Although we live in the Mediterranean area, the last decades more and more people have adopted the Western type of diet, instead of the Mediterranean diet. This change in our eating habits seems to be the key to many health issues and chronic diseases.
What is the Mediterranean diet?
The term “Mediterranean diet” was invented by Ansel Kis, a physiologist, who described the diet model followed by the Mediterranean people. The Mediterranean diet model is based on starchy wholemeal products and includes:
- Increased intake of fibers from fruits, vegetables, bread/cereals, potatoes and pulses.
- Minimum consumption of processed products and food.
- Small – moderate consumption of dairy products every day.
- Fish, seafood, eggs and poultry in small to moderate quantities on a weekly basis.
- Red meat, foods rich in fat and sugar are limited to a few times a month.
- The main source of fat is olive oil, rich in monounsaturated fatty acids.
Mediterranean diet and health benefits
To date, many studies have highlighted the benefits of the Mediterranean diet on health and chronic diseases, including coronary heart disease, stroke, cancer, Parkinson’s disease and Alzheimer’s, even on life expectancy.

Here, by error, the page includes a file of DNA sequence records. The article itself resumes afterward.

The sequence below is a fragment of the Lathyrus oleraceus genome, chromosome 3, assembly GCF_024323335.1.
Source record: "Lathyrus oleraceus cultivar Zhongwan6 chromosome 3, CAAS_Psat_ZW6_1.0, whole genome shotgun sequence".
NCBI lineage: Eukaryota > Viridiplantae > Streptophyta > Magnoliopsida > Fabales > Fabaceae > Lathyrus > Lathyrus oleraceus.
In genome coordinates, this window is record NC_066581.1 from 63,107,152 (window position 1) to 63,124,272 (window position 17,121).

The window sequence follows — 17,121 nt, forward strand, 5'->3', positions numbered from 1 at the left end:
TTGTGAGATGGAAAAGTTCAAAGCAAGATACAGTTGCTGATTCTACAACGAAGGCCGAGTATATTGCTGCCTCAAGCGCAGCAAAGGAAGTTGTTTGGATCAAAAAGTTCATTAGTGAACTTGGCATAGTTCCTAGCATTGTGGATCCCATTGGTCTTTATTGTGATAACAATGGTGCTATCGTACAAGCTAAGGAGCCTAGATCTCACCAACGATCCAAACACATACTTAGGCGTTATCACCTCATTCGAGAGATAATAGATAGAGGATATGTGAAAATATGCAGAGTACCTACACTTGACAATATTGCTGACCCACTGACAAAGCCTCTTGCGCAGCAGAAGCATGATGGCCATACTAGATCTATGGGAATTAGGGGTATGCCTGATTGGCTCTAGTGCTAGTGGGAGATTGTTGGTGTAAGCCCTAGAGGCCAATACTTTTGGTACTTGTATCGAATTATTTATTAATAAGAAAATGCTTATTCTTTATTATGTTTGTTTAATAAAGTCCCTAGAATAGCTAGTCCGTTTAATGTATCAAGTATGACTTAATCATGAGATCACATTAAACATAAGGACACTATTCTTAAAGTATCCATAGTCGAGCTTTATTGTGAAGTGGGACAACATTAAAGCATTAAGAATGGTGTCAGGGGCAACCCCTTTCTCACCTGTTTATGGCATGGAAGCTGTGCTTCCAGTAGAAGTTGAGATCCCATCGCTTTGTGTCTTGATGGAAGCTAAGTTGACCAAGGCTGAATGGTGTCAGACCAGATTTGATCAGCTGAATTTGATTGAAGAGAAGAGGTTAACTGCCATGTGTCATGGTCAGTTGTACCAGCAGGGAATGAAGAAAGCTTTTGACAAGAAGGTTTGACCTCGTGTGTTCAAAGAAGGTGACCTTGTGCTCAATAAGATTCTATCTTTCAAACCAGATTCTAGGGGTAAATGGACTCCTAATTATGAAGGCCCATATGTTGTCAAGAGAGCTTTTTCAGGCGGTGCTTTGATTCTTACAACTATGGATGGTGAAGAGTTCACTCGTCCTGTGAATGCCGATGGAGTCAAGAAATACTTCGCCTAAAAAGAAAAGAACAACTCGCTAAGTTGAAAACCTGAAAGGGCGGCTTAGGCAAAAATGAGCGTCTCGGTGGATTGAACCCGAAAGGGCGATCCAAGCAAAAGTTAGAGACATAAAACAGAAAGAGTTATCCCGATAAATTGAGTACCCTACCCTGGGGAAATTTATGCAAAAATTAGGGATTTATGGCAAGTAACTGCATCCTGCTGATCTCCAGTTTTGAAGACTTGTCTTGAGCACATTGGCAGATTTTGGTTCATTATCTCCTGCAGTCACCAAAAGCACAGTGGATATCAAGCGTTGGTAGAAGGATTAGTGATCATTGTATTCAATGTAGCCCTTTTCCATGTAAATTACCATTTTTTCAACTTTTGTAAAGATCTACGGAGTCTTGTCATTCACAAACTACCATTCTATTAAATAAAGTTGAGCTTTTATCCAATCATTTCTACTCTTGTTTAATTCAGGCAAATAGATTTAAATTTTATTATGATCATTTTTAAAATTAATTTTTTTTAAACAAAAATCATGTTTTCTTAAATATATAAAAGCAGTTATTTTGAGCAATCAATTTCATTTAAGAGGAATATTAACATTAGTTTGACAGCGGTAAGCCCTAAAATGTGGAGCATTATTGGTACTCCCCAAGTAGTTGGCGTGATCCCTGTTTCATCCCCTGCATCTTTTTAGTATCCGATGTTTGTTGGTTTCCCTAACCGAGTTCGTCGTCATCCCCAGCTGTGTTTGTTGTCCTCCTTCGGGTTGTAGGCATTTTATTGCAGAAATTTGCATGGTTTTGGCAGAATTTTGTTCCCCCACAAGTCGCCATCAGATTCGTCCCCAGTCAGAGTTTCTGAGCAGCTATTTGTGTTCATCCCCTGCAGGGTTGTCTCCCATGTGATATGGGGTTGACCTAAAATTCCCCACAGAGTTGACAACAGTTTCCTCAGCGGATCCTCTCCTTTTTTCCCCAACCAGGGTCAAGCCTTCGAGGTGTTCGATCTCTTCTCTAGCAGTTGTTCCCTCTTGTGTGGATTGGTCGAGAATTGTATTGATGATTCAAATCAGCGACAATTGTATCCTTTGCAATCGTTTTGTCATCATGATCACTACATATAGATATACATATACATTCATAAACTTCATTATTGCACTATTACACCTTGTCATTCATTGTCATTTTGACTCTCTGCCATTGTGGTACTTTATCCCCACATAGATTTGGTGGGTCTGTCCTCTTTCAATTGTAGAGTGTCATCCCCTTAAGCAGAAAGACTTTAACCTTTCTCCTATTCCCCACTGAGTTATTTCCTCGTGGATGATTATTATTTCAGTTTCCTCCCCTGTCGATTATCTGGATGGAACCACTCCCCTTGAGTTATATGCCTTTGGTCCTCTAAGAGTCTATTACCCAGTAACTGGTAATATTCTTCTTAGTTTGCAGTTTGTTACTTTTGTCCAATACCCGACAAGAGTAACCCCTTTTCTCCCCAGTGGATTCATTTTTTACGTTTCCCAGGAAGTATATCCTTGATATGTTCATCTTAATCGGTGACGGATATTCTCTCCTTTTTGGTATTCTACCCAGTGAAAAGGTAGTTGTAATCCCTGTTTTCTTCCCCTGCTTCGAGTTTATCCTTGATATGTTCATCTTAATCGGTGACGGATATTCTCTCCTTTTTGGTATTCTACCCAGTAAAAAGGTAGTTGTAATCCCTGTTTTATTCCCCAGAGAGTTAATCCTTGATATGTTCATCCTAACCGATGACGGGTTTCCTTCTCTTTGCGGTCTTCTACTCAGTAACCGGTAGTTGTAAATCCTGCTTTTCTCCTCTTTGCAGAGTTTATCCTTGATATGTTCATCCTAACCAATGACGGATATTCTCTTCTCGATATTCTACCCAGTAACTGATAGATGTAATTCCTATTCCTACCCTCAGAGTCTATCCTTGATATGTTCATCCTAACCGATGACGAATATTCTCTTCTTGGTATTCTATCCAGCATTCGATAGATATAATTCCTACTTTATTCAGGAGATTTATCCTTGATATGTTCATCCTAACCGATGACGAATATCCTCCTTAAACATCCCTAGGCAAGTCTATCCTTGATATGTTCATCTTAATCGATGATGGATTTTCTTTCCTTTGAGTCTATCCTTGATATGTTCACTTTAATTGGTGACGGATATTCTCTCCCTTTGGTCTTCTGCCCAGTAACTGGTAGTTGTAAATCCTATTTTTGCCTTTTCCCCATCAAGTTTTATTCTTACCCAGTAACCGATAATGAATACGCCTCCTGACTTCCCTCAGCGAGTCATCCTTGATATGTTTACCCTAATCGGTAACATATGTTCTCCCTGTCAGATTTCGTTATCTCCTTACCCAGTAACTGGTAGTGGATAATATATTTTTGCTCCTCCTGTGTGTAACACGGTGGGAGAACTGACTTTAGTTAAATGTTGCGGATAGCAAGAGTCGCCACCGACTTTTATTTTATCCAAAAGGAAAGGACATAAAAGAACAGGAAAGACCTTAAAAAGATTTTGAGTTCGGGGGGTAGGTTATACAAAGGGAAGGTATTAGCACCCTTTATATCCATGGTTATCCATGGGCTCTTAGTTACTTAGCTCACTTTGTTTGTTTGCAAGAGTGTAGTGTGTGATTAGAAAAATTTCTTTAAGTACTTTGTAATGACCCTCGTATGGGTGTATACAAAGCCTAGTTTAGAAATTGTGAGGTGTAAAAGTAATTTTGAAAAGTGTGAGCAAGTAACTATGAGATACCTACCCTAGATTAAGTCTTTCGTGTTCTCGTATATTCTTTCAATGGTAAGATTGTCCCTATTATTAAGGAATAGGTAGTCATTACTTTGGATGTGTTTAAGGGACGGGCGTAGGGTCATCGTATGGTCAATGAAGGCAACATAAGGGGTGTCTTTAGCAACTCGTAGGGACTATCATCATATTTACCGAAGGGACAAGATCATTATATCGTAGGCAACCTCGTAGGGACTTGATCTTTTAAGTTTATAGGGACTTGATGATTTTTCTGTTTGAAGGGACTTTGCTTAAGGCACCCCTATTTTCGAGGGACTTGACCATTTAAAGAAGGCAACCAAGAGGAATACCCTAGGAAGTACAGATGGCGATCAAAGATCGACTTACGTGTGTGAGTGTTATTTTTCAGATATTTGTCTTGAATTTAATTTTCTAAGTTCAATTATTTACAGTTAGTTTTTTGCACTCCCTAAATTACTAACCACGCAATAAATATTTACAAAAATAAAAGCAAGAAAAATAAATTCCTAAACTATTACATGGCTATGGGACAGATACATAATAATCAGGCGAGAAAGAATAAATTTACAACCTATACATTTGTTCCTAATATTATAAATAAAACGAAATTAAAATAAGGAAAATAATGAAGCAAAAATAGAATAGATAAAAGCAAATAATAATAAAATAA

In a recent study, scientists tried to discover the molecular mechanisms that the Mediterranean diet exerts all these health benefits. They recorded the eating habits and the health of 25,994 healthy women for a period of 12 years. In addition, they recorded the levels of 40 biomarkers, including lipids, inflammation, glucose metabolism and lipoproteins.
As a result, they concluded that people with a moderate to high adoption to the Mediterranean diet had a 25% lower risk of cardiovascular events, over a 12-year follow-up period. This cardiovascular benefit was attributed to the interaction of nutrients of the Mediterranean diet with the mechanisms of inflammation, glucose metabolism, blood pressure and insulin resistance, which are the main causes of many chronic diseases.